Even though environmental awareness in general will always be unfinished business, most industries have already successfully created several, often very admirable initiatives as a significant part of the corporate strategies. However, when money green crosses paths with nature green, priority of said initiatives quickly gets manipulated in order to facilitate financial goals.
I have been in the hardware remarketing business since the very beginning of my professional career, nearly 7 years ago. What still strikes me the most, is how many companies with a strong need for latest technologies -or just with an exceptionally large IT infrastructure for that matter- have rather limited control on their infrastructure lifecycle management.
I ran this decommissioning project for a corporate account of mine with global presence and thousands of active workplaces, ambitiously aiming for a uniform network- and telecom environment worldwide. They acquired the newest IP phones available at that time from the vendor directly and had them installed throughout all their locations worldwide. By the time they were finished doing so, procurement opened up a new tender already, because the regarding phones were about to become EOS/EOL.
By offering companies the opportunity to extend the lifetime of the technological environment they need, we participate in the circular economy of products and have direct impact on the industry’s footprint and sustainability.
To revert to my opening statement, I think it’s safe to say that the world’s leading vendors in our industry value environmental counsciousness highly when developing new features and innovations and they will probably keep doing so in the future as well. Aware of the competition of the well established refurbished market, the industry’s manufacturers (rather lately) decided to adopt this market segment themselves too together with their partners, trying to indoctrinate the clientele into working with certified refurbished products only, instead of these of ‘unauthorised’ resellers. A recent article I found on this particular approach of partner distribution, you can find here:
Independent Resellers vs. Dependent distribution
As an ‘unauthorised’ reseller, I’d like to zoom in on a few things mentioned in this article, starting with the usage of the term ‘unauthorised reseller’:
By refurbishing used equipment from companies with a strong need for the latest technology, we actively participate in reducing the global ICT industry’s footprint by relocating working products instead of throwing them away. We are capable of doing this, because these large IT users are often pushed by vendors to renew, while in fact the actual lifetime of a product could be way longer. Especially for companies with a smaller need of the latest technologies, like the one mentioned here before.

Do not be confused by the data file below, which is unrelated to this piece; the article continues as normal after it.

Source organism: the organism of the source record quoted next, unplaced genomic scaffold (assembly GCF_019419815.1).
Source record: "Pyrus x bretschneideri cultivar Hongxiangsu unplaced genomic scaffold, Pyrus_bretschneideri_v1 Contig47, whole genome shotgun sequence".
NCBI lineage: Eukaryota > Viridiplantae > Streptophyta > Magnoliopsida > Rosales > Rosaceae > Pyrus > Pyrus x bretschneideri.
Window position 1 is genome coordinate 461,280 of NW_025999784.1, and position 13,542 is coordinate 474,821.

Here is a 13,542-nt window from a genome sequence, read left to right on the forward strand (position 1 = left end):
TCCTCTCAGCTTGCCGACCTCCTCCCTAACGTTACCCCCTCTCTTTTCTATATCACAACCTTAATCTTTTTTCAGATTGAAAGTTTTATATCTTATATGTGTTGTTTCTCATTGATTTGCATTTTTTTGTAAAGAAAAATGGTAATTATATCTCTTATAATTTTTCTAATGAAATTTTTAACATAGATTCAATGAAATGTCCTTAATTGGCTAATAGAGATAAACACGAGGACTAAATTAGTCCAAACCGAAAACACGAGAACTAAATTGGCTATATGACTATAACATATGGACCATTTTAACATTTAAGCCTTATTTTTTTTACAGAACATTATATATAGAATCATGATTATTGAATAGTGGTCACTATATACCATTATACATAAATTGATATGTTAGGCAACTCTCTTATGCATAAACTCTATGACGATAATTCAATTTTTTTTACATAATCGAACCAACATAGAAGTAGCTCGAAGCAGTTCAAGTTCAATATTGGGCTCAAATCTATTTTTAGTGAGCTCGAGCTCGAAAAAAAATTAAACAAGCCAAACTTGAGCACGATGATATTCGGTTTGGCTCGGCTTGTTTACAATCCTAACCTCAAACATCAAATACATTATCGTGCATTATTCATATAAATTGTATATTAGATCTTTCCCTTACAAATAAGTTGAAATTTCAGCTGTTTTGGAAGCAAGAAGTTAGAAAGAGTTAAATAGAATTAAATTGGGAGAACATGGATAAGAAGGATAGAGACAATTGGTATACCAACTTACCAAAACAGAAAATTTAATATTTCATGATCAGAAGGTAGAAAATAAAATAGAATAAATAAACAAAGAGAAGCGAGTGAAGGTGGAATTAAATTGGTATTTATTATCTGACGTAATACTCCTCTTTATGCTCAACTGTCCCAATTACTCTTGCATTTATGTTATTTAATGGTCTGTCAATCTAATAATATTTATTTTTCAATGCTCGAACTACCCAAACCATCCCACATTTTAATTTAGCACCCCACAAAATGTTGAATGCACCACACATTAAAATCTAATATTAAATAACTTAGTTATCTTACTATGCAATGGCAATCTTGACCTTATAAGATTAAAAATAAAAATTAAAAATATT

Taking the first sale doctrine into account, the concept of remarketing could be simplified to buying products from a first party, adding value of warranty and selling said products to a second party. It is a simple and legit business agreement and thus authorised by law. Therefore, I prefer the term ‘independent reseller’.
While thinking about it, we might as well introduce ‘depending’ resellers for the regular chain, as these ‘authorised’ resellers literally depend on the price –read profit– strategy of the vendors. At the same time, in this so called grey market of ours, specialized traders are constantly looking for the best fit in between an end user’s need and his regarding budget, matching the market’s organically existing demand & supply.
Next, Taute refers to an increased risk of counterfeit and losing out on quality and service, while just as in regular distribution there are plenty of quality labels available in the independent industry to verify a product’s quality or a company’s best practices. It’s just as easy to check references and request audits.
I do agree with Taute on being careful in sourcing, as there is a huge presence of one-man-shows not capable of offering any warranties on the products they sell heavily underpriced.
However, these frauds are just as little affiliated with the professional independent market we are in, as they are with the regular distribution.
“Know what you are buying – Buy smart”
What we advise all our customers to do, is to buy smart: What do you really need to buy new with support, and for which part of your IT procurement can you control your budget and participate in the circular economy?